- Grand Rapids. I had a session canceled yesterday, so I rode a bus around downtown, which was cozy and charming (though Wealthy Street, the bus stop I got off at, is seriously misnamed, for the record.) Our hotel and conference center are right on the river. I’m watching it peacefully flow by under the bridge right now.
- Individualistic snacks. We got a bag of snacks from Amway the first night that we were, in good entrepreneurial fashion, supposed to self-manage to last the entire week. Apparently I am not a good capitalist, because I ate half the bag on the first night. And by the way, our hotel (which is a beautiful art deco building I want to take a zillion pictures of) is the Amway Grand Plaza. I didn’t even know there was still Amway, let alone that they had enough money to get their name on a hotel. Everything in the room is from Amway (soap, shampoo, etc….trying not to draw sociological conclusions from the fact that all the shampoo is for dry and damaged hair.)
- Energy. My kids aren’t with me, but there are some folks here with kids, and even without kids I am a 45-year-old introvert who tires easily of people. The punishingly constant schedule seems to have been designed for 25 year olds (I’d even stick my head out on a limb and say 25-year-old guys. At least, there are lots here, in suits.) This goes back to my previous post about the need to acknowledge bodies in academia. For a conference so focused on the important place of the family in modern society–and I am totally with them on that–it’s surprisingly un-designed for being experienced by actual families.
- Assumptions. This is the last and hardest thing to say because honestly, Amway shampoo for not-my-hair aside, I am enjoying myself. But, coming from someone who is an orthodox and historically Nicene mainliner, I want very much to be a fellow traveler but there have been many subtle cues that folks here see themselves as preaching to the choir. It may be a function of what sessions I’ve attended, but I have heard surprisingly little straight-up radically capitalist agendas. The cues I’m experiencing are cultural:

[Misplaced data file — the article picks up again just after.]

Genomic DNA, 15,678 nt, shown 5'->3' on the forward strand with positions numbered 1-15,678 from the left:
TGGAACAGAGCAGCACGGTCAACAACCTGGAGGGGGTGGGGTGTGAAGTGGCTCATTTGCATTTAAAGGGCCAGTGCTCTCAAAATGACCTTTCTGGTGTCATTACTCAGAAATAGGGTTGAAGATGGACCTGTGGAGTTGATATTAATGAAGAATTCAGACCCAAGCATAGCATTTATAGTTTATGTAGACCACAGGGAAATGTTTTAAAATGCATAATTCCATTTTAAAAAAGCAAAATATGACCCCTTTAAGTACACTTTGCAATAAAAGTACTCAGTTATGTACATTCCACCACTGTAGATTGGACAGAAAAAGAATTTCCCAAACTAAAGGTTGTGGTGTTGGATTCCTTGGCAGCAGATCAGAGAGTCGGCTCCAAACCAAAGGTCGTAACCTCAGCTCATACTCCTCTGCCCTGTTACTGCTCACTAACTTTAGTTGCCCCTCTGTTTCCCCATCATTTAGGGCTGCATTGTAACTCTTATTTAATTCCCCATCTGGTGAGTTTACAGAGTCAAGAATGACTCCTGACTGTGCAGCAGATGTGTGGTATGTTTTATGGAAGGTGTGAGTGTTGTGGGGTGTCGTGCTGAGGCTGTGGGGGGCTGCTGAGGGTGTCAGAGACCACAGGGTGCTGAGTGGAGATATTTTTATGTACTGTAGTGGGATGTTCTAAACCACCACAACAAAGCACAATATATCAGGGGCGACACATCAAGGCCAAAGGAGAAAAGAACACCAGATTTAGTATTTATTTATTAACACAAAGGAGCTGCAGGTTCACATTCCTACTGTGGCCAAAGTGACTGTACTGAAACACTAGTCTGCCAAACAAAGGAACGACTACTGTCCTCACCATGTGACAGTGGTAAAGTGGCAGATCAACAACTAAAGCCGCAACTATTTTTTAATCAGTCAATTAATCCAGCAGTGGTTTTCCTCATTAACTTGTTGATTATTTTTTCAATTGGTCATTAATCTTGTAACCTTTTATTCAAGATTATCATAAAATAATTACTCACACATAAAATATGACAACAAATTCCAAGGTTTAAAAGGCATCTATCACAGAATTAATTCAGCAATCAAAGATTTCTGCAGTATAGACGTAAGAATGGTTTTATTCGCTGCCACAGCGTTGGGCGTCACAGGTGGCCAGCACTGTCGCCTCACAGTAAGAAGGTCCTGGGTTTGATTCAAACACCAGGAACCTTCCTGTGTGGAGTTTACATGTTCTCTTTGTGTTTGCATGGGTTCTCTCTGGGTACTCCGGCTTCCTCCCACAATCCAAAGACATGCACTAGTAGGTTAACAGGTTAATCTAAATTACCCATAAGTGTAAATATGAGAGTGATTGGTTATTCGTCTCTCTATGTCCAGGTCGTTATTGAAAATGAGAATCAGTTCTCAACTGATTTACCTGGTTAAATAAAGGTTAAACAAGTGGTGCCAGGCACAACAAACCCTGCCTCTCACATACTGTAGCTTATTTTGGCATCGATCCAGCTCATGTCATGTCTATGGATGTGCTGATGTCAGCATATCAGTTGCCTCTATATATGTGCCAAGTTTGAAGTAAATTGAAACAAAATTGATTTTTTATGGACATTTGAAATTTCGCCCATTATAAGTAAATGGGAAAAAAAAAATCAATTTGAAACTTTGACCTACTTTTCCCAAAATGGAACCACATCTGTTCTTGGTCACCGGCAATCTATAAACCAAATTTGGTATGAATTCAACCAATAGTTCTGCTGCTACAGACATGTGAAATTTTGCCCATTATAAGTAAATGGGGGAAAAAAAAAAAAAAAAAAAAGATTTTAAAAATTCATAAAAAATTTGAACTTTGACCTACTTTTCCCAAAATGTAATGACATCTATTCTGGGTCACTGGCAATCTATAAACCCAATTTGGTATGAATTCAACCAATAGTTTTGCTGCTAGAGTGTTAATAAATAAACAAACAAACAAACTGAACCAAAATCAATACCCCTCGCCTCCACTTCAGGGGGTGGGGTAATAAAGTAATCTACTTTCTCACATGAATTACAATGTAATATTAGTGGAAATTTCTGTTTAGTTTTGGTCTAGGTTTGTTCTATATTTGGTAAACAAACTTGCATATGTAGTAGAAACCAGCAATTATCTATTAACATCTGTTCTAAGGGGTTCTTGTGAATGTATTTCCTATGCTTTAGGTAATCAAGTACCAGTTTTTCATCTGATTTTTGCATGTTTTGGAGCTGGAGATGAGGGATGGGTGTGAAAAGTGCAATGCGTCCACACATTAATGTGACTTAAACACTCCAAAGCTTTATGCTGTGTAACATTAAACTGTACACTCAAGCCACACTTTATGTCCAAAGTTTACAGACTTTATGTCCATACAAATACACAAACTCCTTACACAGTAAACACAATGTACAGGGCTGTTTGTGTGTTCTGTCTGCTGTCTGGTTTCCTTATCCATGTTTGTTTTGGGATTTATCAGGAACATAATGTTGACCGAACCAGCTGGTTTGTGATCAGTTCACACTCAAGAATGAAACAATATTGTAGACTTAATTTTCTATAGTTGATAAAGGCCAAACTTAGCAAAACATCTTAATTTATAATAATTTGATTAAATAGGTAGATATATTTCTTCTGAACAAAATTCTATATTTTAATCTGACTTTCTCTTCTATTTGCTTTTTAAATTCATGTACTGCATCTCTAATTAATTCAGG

- One speaker used “man” for humanity throughout the presentation, which genuinely caused me at several points to think with puzzlement that the speaker was talking about human males before I figured it out.
- I’m the only woman here in a collar (that I’ve seen, anyway. Though admittedly there could be Protestant female clergy here from non-vestment-y traditions and I wouldn’t know from looking!) In fact, a young man interrupted me while I was sitting here writing this to ask why I had a collar on and was taken aback that I was an Episcopal priest. Well, now he’s met his very first (married, female) Episcopal priest!
- And at several points, speakers have implied that there’s no overlap between the categories “gay” and “Christian,” an implication I categorically reject.
Now, every group is welcome to preach to its choir. I do it myself. And I suspect that Acton University was meant to be a boot camp for the culture wars. But if, as the folks here state, the goal is to produce a free and virtuous society, they won’t do that alone or by preaching only to the like-minded. They need to make common cause with folks who are also concerned about virtue, morality, the good, the true, and the beautiful but who disagree on several points, even significant ones.
The word count at the bottom of this post is mounting up. More anon. And more from my husband on the Picked Pencil anon, too.